Separately from the POPHarvest event, I harvested a quart of hawthorns from trees on my block to make a medicinal heart elixir–macerated hawthorns infused in apple brandy and honey. Very, very simple, and very good, physically and emotionally heartwarming medicine.
If you still want more, I really like the plant profile provided here on Sacredearth.com for hawthorn. Otherwise, learn, harvest, experiment safely, ask questions, and come to future POPHarvest events!
It’s important that you are all aware of precautions when testing out a new food or herb. Though it is edible and safe for most, all people are different, and there are some contraindications with certain drugs (see below). Hawthorn is time-tested, potent heart-health medicine and should be treated as such. I think reading all this information on Hawthorn from University of Maryland is good to read. Here’s a snippet:
“The use of herbs is a time-honored approach to strengthening the body and treating disease. Herbs, however, contain components that may trigger side effects and interact with other herbs, supplements, or medications. For these reasons, you should take herbs with care, under the supervision of a health care provider qualified in the field of botanical medicine.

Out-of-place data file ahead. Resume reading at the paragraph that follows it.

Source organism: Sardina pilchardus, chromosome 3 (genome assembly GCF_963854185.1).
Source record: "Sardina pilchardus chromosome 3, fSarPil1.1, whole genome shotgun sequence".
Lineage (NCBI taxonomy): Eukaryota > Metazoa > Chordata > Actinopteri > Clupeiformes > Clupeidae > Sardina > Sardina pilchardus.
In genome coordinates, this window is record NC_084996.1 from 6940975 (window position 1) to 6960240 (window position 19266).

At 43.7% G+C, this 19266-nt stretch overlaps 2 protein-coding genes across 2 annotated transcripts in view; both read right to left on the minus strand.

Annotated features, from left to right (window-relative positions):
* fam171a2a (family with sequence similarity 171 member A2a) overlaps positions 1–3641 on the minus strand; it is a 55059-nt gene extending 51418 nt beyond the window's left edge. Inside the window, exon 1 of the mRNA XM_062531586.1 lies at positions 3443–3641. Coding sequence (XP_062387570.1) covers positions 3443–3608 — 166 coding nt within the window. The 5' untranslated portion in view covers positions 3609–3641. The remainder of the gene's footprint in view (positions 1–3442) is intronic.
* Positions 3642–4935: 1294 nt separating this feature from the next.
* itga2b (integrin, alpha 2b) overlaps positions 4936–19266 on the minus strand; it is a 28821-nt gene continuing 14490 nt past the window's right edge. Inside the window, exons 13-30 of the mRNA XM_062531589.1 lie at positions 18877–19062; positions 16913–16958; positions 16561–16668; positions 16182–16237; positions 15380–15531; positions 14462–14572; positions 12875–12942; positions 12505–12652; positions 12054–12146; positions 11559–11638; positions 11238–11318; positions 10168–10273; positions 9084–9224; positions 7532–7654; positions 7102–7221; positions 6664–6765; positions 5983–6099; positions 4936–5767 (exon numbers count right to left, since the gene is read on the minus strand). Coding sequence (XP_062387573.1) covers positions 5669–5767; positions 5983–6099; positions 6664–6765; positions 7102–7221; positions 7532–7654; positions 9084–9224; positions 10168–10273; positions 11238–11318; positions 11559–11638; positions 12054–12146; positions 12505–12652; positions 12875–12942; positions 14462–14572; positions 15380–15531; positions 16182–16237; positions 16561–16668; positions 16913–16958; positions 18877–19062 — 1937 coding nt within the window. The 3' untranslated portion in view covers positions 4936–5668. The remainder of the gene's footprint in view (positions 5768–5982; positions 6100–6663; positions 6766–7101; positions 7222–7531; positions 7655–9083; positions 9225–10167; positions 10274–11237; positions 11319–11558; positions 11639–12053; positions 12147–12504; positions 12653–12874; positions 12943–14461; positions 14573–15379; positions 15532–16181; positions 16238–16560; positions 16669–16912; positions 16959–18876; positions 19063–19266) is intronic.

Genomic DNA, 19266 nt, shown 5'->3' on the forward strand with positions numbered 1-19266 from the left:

“Side effects of Hawthorn are rare, but may include headache, nausea, and palpitations (a feeling of a racing heart). One review of 29 clinical studies with more than 5,500 people found that hawthorn was safe when used in recommended dosages. Doses found to be safe were from 160 to 1,800 mg daily, and from 3 to 24 weeks in length. You may not notice any improvement for 6 to 12 weeks….”
The Philadelphia Orchard Project stresses that you should not consume parts of any wild edible plants, herbs, weeds, trees, or bushes until you have verified with your health professional that they are safe for you. As with any new foods that you wish to try, it is best to introduce them slowly into your diet in small amounts.